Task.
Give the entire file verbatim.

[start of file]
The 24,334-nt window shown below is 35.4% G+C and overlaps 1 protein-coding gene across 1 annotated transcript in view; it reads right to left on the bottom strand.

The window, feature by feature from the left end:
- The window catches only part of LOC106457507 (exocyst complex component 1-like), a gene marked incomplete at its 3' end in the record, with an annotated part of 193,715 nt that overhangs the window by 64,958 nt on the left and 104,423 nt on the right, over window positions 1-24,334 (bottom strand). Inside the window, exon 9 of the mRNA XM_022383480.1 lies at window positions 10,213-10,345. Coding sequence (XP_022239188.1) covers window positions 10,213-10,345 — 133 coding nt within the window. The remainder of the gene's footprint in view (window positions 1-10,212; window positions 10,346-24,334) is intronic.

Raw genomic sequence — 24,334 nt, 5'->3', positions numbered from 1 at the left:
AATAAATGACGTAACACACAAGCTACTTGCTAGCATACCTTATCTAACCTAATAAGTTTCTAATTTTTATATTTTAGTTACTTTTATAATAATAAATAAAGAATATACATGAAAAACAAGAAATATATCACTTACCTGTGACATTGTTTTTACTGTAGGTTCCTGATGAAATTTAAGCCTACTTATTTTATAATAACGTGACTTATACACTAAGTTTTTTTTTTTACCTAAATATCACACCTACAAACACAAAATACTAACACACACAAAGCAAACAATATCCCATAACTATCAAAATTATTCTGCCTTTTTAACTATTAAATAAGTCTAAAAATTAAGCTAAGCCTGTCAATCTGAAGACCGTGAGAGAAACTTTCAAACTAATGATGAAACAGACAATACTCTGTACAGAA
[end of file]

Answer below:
The 24,334-nt window shown below is 35.4% G+C and overlaps 1 protein-coding gene across 1 annotated transcript in view; it reads right to left on the bottom strand.

The window, feature by feature from the left end:
- The window catches only part of LOC106457507 (exocyst complex component 1-like), a gene marked incomplete at its 3' end in the record, with an annotated part of 193,715 nt that overhangs the window by 64,958 nt on the left and 104,423 nt on the right, over window positions 1-24,334 (bottom strand). Inside the window, exon 9 of the mRNA XM_022383480.1 lies at window positions 10,213-10,345. Coding sequence (XP_022239188.1) covers window positions 10,213-10,345 — 133 coding nt within the window. The remainder of the gene's footprint in view (window positions 1-10,212; window positions 10,346-24,334) is intronic.

Raw genomic sequence — 24,334 nt, 5'->3', positions numbered from 1 at the left:
AATAAATGACGTAACACACAAGCTACTTGCTAGCATACCTTATCTAACCTAATAAGTTTCTAATTTTTATATTTTAGTTACTTTTATAATAATAAATAAAGAATATACATGAAAAACAAGAAATATATCACTTACCTGTGACATTGTTTTTACTGTAGGTTCCTGATGAAATTTAAGCCTACTTATTTTATAATAACGTGACTTATACACTAAGTTTTTTTTTTTACCTAAATATCACACCTACAAACACAAAATACTAACACACACAAAGCAAACAATATCCCATAACTATCAAAATTATTCTGCCTTTTTAACTATTAAATAAGTCTAAAAATTAAGCTAAGCCTGTCAATCTGAAGACCGTGAGAGAAACTTTCAAACTAATGATGAAACAGACAATACTCTGTACAGAA